Eric M. Aldrich I
United States
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Where We've Gone

This is the fifth review in my series on the evolution of GURPS. The first four reviews are:

Man to Man
GURPS Basic Set (1st edition)
GURPS Fantasy (1st edition)
GURPS Basic Set (2nd edition)


GUPRS Horror was the first sourcebook published under GURPS Basic Set (2nd edition), and it was the first departure from the bill of faire typically associated with Steve Jackson Games.

Horror was an unexpected genre to be tackled so early in GURPS. At the time, there was really only a couple of horror-based RPGs even around, with the most notable being Chaosium's Call of Cthulhu. Pacesetter had also published Chill, and it had a small and loyal following.

Both games had taken completely different approaches to the genre. Call of Cthulhu dealt with the supernatural, based on the stories of H.P. Lovecraft. Chill, however, took on the feel of classic Hollywood horror films. GURPS Horror tried to do both.

The Product

GURPS Horror is a 96-page, saddle-stappled book of the standard GURPS size (8.5 by 11 inches) with a cardstock cover. It has an impressive full-color cover by Michael Whelan that captures the genre perfectly.

The interior is mostly black and white. In a GURPS first (and essentially only), it also had red used as spot color. The interior art is serviceable.

Ok, so what's actually in it?

GURPS Horror covers a surprising amount of ground in its 96 pages. Primarily written by Scott Haring, it was moved up the schedule by Scott's enthusiasm for the subject, and the fact he could write quickly and well.

The sections in the book are fairly straightforward. Getting Scared (5 pages) adds Fright Checks to GURPS. The Fright Check is a major modification to the system if a GM uses them. Basically it's a roll against one's willpower modified by Combat Reflexes and any extenuating circumstances. Similar to Sanity in Call of Cthulhu, a failed fright check could be more debilitating, though it could be bought off with character points.

Characters (7 pages) covers the typical character types that appear in most horror settings. Nothing revolutionary here, but well thought out. It also covers and modifies appropriate Advantages, Disadvantages and Skills.

Section 3, Magic (11 pages), presents an abbreviated magic system distilled from GURPS Fantasy. Some new spells (ok, two) are presented. Nothing revolutionary here, and if you have GURPS Fantasy, this section is fairly redundant.

However, section 4, Psionics (11 pages), was wholly new. This was the first presentation of Psionics in GURPS, and in fact the only complete one for quite some time. Worth the price of admission right there.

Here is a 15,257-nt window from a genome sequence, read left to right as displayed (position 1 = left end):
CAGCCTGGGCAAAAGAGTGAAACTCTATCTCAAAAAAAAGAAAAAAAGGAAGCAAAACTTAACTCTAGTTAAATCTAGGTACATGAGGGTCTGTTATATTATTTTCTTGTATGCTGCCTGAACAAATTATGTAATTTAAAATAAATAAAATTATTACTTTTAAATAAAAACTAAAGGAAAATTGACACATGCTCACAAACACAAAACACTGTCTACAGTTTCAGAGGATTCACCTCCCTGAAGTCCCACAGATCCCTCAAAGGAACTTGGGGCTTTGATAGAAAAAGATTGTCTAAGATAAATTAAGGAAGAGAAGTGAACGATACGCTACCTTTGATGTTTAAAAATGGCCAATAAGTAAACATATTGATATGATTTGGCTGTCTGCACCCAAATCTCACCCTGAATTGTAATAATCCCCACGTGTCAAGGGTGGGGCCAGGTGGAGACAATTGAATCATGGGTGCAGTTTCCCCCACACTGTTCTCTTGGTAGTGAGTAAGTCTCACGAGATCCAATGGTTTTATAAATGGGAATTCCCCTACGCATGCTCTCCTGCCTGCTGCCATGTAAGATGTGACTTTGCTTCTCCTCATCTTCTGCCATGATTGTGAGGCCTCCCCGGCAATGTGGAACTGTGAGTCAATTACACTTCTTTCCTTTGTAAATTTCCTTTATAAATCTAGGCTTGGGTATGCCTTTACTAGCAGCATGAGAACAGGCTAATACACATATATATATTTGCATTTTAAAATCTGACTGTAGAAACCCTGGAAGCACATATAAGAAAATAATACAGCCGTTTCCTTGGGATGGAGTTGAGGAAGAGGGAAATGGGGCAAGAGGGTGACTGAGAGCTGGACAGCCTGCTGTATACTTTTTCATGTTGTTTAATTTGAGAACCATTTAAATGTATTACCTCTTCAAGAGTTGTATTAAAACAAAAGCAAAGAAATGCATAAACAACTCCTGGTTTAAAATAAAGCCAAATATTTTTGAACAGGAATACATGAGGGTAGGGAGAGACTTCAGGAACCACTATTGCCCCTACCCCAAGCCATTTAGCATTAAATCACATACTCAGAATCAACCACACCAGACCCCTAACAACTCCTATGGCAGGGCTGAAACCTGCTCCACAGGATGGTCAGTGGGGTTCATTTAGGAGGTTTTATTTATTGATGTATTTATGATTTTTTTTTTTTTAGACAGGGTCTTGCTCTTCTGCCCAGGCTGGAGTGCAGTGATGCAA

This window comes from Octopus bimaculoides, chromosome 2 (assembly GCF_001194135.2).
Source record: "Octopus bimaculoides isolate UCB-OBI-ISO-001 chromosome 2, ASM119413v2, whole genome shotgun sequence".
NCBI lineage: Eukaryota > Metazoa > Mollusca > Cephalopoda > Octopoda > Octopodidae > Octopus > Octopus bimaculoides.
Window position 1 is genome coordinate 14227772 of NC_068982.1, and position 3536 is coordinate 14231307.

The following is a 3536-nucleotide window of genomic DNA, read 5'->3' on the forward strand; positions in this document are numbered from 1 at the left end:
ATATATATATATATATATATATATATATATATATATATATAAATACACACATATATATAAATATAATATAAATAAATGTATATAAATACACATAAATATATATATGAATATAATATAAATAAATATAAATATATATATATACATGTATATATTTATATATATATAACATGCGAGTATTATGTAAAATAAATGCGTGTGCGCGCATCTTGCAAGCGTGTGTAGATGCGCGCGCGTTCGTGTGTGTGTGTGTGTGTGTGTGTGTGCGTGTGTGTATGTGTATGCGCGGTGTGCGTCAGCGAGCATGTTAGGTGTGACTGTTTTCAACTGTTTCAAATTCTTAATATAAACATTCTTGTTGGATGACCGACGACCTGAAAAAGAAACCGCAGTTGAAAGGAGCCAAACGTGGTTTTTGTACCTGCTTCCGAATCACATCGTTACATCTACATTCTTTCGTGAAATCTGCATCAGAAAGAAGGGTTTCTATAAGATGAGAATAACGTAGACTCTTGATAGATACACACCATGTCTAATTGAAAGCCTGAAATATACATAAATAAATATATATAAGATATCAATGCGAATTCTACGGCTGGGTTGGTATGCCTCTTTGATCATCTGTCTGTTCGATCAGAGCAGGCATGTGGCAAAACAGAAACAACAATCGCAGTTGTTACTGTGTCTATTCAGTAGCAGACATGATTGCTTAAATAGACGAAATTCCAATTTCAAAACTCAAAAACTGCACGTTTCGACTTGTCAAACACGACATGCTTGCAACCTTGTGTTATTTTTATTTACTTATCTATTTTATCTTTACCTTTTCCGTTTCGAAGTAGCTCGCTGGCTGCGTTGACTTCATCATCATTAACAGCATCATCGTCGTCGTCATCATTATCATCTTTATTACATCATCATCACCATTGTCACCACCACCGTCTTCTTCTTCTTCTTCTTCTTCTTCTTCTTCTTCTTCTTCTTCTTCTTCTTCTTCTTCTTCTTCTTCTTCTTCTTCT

Section 5, Horror Bestiary (17 pages), likewise expanded the system. It covered all sort of monsters from literature and Hollywood with fairly simple and coherent rules. It even covered "Things Man Was Not Meant To Know". Finally, it covered "Evil People" -- "the most dangerous threat man has ever faced".

The Worlds of Horror (23 pages) covers several typical horror settings, from Victorian England to The Roaring 20s to Modern Day. Technology, locations, and personalities appropriate to the setting (both historical and fictional) are all touched upon. The Jobs rules supersede those in the Basic set, so we get a rules update here as well.

Section 7, Campaigning (8 pages), covers just that. This is the first place "The Cabal" appears in GURPS. It also has a suggested viewing and suggested reading list. Only one RPG is included (CoC, as one would expect).

Finally, section 8 provides a sample adventure for a modern day background, "The Haunting of Langley Manor." It's fairly well done, especially since it's only 11 pages.

A one-page index rounds out the book.

So is it any good?

Yes. It's an excellent overview of the genre written by someone who is well-versed with the subject. It is an essential GURPS supplement, especially if you are going to play GURPS 1st/2nd edition.


This book has a surprisingly loyal following even today. It's on its 4th edition. As good as the other editions have been, by some excellent writers, I've always preferred the writing of Scott Haring over the others. I just wish there was more of it. Still, 96 pages was the standard size of a GURPS supplement at the time, so getting more was not going to happen.

On top of this, it actually made me appreciate the genre! I have never been into horror, but this book made me look at it seriously and gain an appreciation for it. I'm still no expert by any means, but I'd have never touched the stuff if it weren't for this book.

I give this an 8. It's well done, it leaves the reader wanting more, and it covers the genre and even tweaks the base game for the better. It only gets dinged because it really could use at least another 32 pages. But it's as good as one can find from the time as an introduction to the genre. In short, it worked.

Thanks for reading.
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